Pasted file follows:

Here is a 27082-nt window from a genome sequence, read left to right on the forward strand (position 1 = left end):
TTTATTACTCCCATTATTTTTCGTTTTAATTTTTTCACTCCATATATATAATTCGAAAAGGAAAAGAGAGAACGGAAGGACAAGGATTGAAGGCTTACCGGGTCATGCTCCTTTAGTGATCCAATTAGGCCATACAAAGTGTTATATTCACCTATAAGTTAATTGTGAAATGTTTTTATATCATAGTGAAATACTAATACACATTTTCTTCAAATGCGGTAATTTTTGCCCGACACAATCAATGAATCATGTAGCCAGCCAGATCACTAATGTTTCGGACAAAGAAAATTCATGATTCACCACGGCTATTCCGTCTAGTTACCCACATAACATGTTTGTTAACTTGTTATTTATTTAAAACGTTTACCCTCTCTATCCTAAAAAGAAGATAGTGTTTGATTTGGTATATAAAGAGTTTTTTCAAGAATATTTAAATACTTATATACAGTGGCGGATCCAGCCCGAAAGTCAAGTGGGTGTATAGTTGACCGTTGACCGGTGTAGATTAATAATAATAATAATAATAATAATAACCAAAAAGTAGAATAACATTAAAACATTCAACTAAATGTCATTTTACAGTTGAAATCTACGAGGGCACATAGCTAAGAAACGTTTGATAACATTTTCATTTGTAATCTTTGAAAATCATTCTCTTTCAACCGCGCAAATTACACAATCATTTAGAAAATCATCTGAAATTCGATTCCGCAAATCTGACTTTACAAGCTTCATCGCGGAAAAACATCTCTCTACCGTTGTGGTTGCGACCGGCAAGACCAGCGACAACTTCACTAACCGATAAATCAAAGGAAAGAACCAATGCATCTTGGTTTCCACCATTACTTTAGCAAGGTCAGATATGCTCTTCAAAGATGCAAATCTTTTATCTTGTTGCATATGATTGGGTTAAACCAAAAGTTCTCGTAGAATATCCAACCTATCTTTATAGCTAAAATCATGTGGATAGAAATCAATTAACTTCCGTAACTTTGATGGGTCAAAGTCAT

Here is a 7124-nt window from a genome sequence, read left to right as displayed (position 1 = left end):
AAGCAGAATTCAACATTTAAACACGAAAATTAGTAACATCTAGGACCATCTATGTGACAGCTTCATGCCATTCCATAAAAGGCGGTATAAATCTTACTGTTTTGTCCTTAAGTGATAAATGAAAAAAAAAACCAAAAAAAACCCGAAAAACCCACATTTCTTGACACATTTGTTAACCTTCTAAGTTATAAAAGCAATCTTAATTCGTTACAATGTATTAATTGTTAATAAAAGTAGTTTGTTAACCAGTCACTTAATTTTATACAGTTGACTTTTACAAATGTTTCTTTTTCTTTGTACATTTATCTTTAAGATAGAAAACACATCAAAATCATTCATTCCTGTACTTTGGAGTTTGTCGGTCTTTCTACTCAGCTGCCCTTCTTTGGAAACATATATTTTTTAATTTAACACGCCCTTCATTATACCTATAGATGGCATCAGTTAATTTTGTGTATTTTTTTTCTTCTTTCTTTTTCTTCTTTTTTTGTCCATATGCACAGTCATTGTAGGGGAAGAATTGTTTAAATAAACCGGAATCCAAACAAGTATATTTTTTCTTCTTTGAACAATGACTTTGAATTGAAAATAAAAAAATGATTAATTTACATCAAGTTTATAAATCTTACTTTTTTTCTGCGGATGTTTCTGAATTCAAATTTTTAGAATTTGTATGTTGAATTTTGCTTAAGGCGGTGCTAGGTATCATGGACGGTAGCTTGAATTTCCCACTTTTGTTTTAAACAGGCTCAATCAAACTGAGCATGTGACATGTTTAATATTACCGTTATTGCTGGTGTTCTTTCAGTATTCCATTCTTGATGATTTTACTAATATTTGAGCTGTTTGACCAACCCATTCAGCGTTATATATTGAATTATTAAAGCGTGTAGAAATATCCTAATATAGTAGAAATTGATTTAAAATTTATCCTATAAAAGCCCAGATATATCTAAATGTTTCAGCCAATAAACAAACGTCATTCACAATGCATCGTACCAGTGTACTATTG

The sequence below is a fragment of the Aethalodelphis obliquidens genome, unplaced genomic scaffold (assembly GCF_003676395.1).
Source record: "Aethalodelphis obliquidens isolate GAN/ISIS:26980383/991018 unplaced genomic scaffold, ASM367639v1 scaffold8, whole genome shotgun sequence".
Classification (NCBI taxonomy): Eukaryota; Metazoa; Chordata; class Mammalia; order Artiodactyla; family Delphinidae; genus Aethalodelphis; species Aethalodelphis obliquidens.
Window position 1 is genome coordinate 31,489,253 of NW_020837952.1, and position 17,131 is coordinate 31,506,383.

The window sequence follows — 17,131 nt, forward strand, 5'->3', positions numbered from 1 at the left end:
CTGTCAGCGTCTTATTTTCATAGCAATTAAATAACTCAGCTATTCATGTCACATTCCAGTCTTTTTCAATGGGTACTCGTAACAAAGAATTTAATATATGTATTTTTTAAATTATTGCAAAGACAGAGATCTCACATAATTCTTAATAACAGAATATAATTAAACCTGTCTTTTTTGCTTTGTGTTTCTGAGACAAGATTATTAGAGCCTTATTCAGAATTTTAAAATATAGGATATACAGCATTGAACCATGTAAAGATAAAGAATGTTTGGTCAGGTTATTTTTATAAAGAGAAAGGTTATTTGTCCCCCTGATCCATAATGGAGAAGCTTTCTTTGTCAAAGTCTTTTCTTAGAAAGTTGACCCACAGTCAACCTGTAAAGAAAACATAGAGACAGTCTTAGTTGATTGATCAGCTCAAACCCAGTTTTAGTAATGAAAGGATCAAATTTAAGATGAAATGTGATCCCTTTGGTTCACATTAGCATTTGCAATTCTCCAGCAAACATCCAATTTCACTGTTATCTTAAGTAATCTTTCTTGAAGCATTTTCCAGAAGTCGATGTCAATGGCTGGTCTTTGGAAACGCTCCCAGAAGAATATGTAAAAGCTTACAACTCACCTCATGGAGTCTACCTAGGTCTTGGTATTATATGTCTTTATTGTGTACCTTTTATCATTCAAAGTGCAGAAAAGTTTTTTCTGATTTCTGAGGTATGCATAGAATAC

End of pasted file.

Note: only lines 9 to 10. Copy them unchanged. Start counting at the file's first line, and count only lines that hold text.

The window sequence follows — 17,131 nt, forward strand, 5'->3', positions numbered from 1 at the left end:
CTGTCAGCGTCTTATTTTCATAGCAATTAAATAACTCAGCTATTCATGTCACATTCCAGTCTTTTTCAATGGGTACTCGTAACAAAGAATTTAATATATGTATTTTTTAAATTATTGCAAAGACAGAGATCTCACATAATTCTTAATAACAGAATATAATTAAACCTGTCTTTTTTGCTTTGTGTTTCTGAGACAAGATTATTAGAGCCTTATTCAGAATTTTAAAATATAGGATATACAGCATTGAACCATGTAAAGATAAAGAATGTTTGGTCAGGTTATTTTTATAAAGAGAAAGGTTATTTGTCCCCCTGATCCATAATGGAGAAGCTTTCTTTGTCAAAGTCTTTTCTTAGAAAGTTGACCCACAGTCAACCTGTAAAGAAAACATAGAGACAGTCTTAGTTGATTGATCAGCTCAAACCCAGTTTTAGTAATGAAAGGATCAAATTTAAGATGAAATGTGATCCCTTTGGTTCACATTAGCATTTGCAATTCTCCAGCAAACATCCAATTTCACTGTTATCTTAAGTAATCTTTCTTGAAGCATTTTCCAGAAGTCGATGTCAATGGCTGGTCTTTGGAAACGCTCCCAGAAGAATATGTAAAAGCTTACAACTCACCTCATGGAGTCTACCTAGGTCTTGGTATTATATGTCTTTATTGTGTACCTTTTATCATTCAAAGTGCAGAAAAGTTTTTTCTGATTTCTGAGGTATGCATAGAATAC